No change in BSP rates

Louise Maureen Simeon - The Philippine Star

As widely expected

MANILA, Philippines — As widely expected, the Bangko Sentral ng Pilipinas (BSP) kept interest rates unchanged at a 16-year high as monetary authorities are looking for a more sustained downward trend in inflation.

During its first meeting for 2024, the BSP Monetary Board maintained its target reverse repurchase rate at 6.5 percent, still at its highest level in 16 years or since the 7.5 percent in May 2007.

Interest rates on the overnight deposit and lending facilities are likewise untouched at six percent and seven percent, respectively.

This is the third straight meeting that the BSP kept rates steady.

Similarly, this is the first time that the meeting was scheduled a day before the official announcement as BSP Governor Eli Remolona himself and Finance Secretary and Monetary Board member Ralph Recto were not available.

This is because of the wedding of celebrities Luis Manzano and Jessy Mendiola. Manzano is Recto’s stepson while Mendiola is Remolona’s niece.

BSP Senior Assistant Governor Iluminada Sicat said risks to the inflation outlook have receded, but remain tilted toward the upside.

As such, the BSP lowered its inflation forecast for this year to 4.2 percent from 3.9 percent previously. This follows a sharp drop in the headline rate to a 36-month low of just 2.8 percent last month.

“Risk to inflation remains tilted to the upside. While we have seen some improvements already, we are keeping our prudent monetary policy stance at this moment,” Sicat said.

These risks are due to higher transport charges, increased electricity rates, elevated oil and domestic food prices, and the additional impact on food prices of a strong El Niño episode.

On the other hand, the implementation of government measures to mitigate the impact of El Niño is the primary downside risk to the outlook.

BSP director Dennis Lapid said the downward revision of inflation came from the lower- than-expected inflation in December and January, appreciation of the peso, lower path for global crude oil prices, and stronger domestic growth output.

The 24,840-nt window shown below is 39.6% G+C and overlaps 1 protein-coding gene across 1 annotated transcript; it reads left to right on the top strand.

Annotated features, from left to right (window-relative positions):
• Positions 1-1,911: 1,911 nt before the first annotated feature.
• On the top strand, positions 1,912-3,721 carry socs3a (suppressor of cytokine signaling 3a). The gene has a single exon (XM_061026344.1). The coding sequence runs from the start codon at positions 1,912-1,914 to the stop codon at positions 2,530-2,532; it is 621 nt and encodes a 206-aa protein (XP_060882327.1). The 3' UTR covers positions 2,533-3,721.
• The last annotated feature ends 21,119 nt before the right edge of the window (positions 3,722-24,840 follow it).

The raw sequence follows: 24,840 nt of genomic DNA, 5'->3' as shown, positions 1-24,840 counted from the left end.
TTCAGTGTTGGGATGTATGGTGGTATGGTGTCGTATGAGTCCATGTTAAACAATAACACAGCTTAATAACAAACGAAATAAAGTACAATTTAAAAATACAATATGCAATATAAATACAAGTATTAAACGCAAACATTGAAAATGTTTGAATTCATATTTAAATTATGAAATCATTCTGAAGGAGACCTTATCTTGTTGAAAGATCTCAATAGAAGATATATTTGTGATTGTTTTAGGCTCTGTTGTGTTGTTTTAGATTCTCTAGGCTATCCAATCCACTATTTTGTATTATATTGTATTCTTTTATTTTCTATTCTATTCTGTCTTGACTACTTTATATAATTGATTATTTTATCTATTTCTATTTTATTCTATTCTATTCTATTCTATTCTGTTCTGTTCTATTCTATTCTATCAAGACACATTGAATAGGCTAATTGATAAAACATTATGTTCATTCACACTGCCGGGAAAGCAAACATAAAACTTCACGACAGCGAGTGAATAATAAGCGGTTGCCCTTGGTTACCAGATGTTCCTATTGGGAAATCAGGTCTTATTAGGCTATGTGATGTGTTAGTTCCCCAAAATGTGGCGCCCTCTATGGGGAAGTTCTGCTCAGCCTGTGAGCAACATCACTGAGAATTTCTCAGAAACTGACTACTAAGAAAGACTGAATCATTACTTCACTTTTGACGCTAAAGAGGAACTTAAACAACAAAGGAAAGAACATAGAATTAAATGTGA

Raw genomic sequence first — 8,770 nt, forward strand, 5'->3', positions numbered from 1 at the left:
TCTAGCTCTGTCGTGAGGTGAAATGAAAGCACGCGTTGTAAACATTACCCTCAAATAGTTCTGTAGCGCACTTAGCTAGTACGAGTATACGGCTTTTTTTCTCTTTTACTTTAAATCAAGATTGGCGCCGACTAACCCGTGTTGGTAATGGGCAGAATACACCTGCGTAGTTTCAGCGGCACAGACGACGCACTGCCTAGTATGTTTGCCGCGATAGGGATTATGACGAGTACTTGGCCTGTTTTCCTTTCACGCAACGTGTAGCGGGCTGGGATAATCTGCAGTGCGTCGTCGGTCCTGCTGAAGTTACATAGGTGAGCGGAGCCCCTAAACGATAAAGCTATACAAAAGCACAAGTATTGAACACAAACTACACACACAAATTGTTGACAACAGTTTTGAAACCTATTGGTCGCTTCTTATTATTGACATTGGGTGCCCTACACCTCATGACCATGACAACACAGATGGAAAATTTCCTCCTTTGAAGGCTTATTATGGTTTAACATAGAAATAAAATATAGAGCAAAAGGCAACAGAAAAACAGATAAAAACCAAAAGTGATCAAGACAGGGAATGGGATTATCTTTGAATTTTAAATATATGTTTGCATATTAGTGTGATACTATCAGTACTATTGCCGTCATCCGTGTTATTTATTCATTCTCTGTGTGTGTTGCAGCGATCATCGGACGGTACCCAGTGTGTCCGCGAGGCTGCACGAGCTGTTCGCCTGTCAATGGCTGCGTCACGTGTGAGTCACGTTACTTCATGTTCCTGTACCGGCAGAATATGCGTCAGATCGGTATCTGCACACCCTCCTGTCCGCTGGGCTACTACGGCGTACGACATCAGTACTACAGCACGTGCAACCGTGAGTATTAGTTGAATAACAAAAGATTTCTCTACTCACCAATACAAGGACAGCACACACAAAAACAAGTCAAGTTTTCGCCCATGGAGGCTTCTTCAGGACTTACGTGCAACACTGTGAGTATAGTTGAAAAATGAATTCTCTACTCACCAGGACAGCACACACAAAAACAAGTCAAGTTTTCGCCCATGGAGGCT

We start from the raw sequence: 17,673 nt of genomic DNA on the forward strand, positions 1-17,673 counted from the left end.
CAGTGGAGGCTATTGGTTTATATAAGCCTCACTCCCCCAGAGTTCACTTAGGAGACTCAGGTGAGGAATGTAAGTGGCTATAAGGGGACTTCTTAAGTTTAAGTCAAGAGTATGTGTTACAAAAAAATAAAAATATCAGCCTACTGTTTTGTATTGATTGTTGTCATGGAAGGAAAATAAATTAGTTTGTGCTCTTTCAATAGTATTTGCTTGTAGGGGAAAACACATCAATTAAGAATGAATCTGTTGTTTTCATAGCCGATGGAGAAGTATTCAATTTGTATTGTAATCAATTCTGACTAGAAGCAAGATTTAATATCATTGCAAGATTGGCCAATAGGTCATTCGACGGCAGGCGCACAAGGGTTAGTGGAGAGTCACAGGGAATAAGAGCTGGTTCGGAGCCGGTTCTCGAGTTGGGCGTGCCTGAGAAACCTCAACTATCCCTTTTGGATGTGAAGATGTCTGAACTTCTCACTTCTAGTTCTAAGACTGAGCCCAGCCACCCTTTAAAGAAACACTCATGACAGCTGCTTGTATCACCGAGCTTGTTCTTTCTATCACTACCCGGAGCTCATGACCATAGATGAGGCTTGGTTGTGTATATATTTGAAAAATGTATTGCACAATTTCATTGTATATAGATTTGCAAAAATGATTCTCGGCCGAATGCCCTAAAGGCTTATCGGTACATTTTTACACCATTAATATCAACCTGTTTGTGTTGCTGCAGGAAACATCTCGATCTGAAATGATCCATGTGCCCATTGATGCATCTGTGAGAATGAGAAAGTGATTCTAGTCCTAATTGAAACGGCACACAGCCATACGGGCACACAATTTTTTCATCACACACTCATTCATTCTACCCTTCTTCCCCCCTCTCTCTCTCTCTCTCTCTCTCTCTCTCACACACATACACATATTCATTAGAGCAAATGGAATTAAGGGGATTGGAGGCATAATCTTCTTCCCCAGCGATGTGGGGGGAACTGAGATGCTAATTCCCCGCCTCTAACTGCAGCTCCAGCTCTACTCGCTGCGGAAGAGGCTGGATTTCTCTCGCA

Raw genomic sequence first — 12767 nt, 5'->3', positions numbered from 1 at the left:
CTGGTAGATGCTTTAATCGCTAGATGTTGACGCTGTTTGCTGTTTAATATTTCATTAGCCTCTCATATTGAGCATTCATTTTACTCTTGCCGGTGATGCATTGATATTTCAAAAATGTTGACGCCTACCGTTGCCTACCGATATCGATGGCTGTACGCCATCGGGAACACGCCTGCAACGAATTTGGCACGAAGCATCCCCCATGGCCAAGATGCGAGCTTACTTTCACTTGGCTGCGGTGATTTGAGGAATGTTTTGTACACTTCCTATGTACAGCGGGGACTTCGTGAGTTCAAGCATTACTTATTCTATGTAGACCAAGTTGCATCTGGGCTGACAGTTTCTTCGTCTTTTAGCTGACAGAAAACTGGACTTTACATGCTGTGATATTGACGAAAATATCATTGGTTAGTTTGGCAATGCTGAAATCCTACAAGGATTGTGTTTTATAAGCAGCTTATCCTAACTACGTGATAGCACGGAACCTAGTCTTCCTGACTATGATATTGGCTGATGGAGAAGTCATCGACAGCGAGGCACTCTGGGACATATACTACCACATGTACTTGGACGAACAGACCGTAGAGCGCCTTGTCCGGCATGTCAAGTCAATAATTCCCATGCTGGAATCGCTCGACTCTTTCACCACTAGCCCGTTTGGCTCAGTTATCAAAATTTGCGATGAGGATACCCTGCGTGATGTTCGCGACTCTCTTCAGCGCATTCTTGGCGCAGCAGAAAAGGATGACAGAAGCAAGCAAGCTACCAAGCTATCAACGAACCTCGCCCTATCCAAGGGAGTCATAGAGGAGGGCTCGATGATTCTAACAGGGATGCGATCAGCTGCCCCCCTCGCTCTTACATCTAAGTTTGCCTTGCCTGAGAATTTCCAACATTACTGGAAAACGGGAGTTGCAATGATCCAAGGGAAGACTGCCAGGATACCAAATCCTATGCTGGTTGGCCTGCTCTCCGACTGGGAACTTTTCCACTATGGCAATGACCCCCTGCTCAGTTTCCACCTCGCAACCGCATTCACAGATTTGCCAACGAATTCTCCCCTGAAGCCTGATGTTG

Still, Sicat said there should be a firmer indication that the inflation trend would be back to the target range of two to four percent.

“There will be easing of inflation in the first quarter mostly because of base effects but there will be an uptick beyond the inflation range in the second quarter before reverting to the target in the second half,” Sicat said.

The BSP official said that a rate cut can only be considered if the probability of risks will decline as well.

As to the possibility of a rate cut, Sicat said that the BSP’s monetary decision would give far more weight on domestic events rather than what other monetary authorities in advanced economies would take.

This is in reference to the BSP likely moving in lockstep with the US Federal Reserve.

“Inflation has improved and provided some scope to have some policy adjustment faster than other advanced economies are undertaking, but the timing of adjusting policy rates is optimal at the moment,” Sicat said.

“It’s really difficult to say at the moment because we are facing different challenges. Like our inflation is emanating more from the supply side than the demand side. We have to evaluate all the things before we take any policy action,” she said.

Capital Economics senior Asia economist Gareth Leather said the BSP may start cutting interest rates by May as inflation would likely stay low and headwinds to the economic recovery mount.

BSP is projected to lower borrowing costs by as much as 200 basis points until next year.

“Although GDP growth held up surprisingly well last quarter, we don’t expect this to last, with a combination of high interest rates, weak exports and tighter fiscal policy all set to weigh on growth,” Leather said.

Pantheon Macroeconomics chief emerging Asia economist Miguel Chanco, for his part, said that the headline inflation rate looks set to remain comfortably below the mid-point of the target range for most, if not all, of the year.

“We think it can afford to be much more ambitious than this in its next forecast review,” Chanco said.

Pantheon is expecting that inflation will stand at 2.8 percent for 2024, with the first rate reduction likely to come in May as well.

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